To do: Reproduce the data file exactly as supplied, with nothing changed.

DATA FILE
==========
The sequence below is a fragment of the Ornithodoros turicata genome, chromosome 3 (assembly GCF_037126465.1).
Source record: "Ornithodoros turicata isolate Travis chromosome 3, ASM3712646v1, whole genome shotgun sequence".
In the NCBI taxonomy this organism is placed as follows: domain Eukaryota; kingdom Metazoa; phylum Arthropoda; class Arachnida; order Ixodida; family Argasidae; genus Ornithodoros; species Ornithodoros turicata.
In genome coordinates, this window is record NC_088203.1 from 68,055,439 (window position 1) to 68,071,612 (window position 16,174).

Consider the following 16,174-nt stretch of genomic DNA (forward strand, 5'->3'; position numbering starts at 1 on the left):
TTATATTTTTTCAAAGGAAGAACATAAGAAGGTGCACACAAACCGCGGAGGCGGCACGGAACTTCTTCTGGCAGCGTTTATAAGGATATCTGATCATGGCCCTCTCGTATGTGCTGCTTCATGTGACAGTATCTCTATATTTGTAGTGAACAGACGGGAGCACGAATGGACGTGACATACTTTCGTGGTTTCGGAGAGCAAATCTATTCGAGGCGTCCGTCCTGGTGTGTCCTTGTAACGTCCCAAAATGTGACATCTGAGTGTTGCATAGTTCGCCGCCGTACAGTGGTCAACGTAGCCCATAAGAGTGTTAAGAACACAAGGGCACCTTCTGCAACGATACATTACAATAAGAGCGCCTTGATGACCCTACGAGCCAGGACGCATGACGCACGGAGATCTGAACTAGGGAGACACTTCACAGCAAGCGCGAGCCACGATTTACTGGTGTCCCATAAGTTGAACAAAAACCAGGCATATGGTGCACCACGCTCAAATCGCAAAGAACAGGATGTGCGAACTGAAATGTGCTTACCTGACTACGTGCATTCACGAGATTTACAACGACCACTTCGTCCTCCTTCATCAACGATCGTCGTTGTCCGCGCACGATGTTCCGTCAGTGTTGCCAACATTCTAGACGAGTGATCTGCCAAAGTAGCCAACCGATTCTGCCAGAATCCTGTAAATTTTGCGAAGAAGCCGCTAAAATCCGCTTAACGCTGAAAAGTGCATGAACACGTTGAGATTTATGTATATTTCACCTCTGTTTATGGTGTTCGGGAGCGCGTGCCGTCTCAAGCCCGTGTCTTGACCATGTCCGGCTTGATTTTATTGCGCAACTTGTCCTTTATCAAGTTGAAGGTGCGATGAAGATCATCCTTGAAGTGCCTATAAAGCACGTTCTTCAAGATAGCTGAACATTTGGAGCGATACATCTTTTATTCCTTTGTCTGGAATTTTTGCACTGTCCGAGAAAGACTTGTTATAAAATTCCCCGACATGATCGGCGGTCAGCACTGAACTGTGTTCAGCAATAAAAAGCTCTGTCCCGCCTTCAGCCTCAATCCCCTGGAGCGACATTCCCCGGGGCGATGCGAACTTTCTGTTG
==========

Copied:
The sequence below is a fragment of the Ornithodoros turicata genome, chromosome 3 (assembly GCF_037126465.1).
Source record: "Ornithodoros turicata isolate Travis chromosome 3, ASM3712646v1, whole genome shotgun sequence".
In the NCBI taxonomy this organism is placed as follows: domain Eukaryota; kingdom Metazoa; phylum Arthropoda; class Arachnida; order Ixodida; family Argasidae; genus Ornithodoros; species Ornithodoros turicata.
In genome coordinates, this window is record NC_088203.1 from 68,055,439 (window position 1) to 68,071,612 (window position 16,174).

Consider the following 16,174-nt stretch of genomic DNA (forward strand, 5'->3'; position numbering starts at 1 on the left):
TTATATTTTTTCAAAGGAAGAACATAAGAAGGTGCACACAAACCGCGGAGGCGGCACGGAACTTCTTCTGGCAGCGTTTATAAGGATATCTGATCATGGCCCTCTCGTATGTGCTGCTTCATGTGACAGTATCTCTATATTTGTAGTGAACAGACGGGAGCACGAATGGACGTGACATACTTTCGTGGTTTCGGAGAGCAAATCTATTCGAGGCGTCCGTCCTGGTGTGTCCTTGTAACGTCCCAAAATGTGACATCTGAGTGTTGCATAGTTCGCCGCCGTACAGTGGTCAACGTAGCCCATAAGAGTGTTAAGAACACAAGGGCACCTTCTGCAACGATACATTACAATAAGAGCGCCTTGATGACCCTACGAGCCAGGACGCATGACGCACGGAGATCTGAACTAGGGAGACACTTCACAGCAAGCGCGAGCCACGATTTACTGGTGTCCCATAAGTTGAACAAAAACCAGGCATATGGTGCACCACGCTCAAATCGCAAAGAACAGGATGTGCGAACTGAAATGTGCTTACCTGACTACGTGCATTCACGAGATTTACAACGACCACTTCGTCCTCCTTCATCAACGATCGTCGTTGTCCGCGCACGATGTTCCGTCAGTGTTGCCAACATTCTAGACGAGTGATCTGCCAAAGTAGCCAACCGATTCTGCCAGAATCCTGTAAATTTTGCGAAGAAGCCGCTAAAATCCGCTTAACGCTGAAAAGTGCATGAACACGTTGAGATTTATGTATATTTCACCTCTGTTTATGGTGTTCGGGAGCGCGTGCCGTCTCAAGCCCGTGTCTTGACCATGTCCGGCTTGATTTTATTGCGCAACTTGTCCTTTATCAAGTTGAAGGTGCGATGAAGATCATCCTTGAAGTGCCTATAAAGCACGTTCTTCAAGATAGCTGAACATTTGGAGCGATACATCTTTTATTCCTTTGTCTGGAATTTTTGCACTGTCCGAGAAAGACTTGTTATAAAATTCCCCGACATGATCGGCGGTCAGCACTGAACTGTGTTCAGCAATAAAAAGCTCTGTCCCGCCTTCAGCCTCAATCCCCTGGAGCGACATTCCCCGGGGCGATGCGAACTTTCTGTTG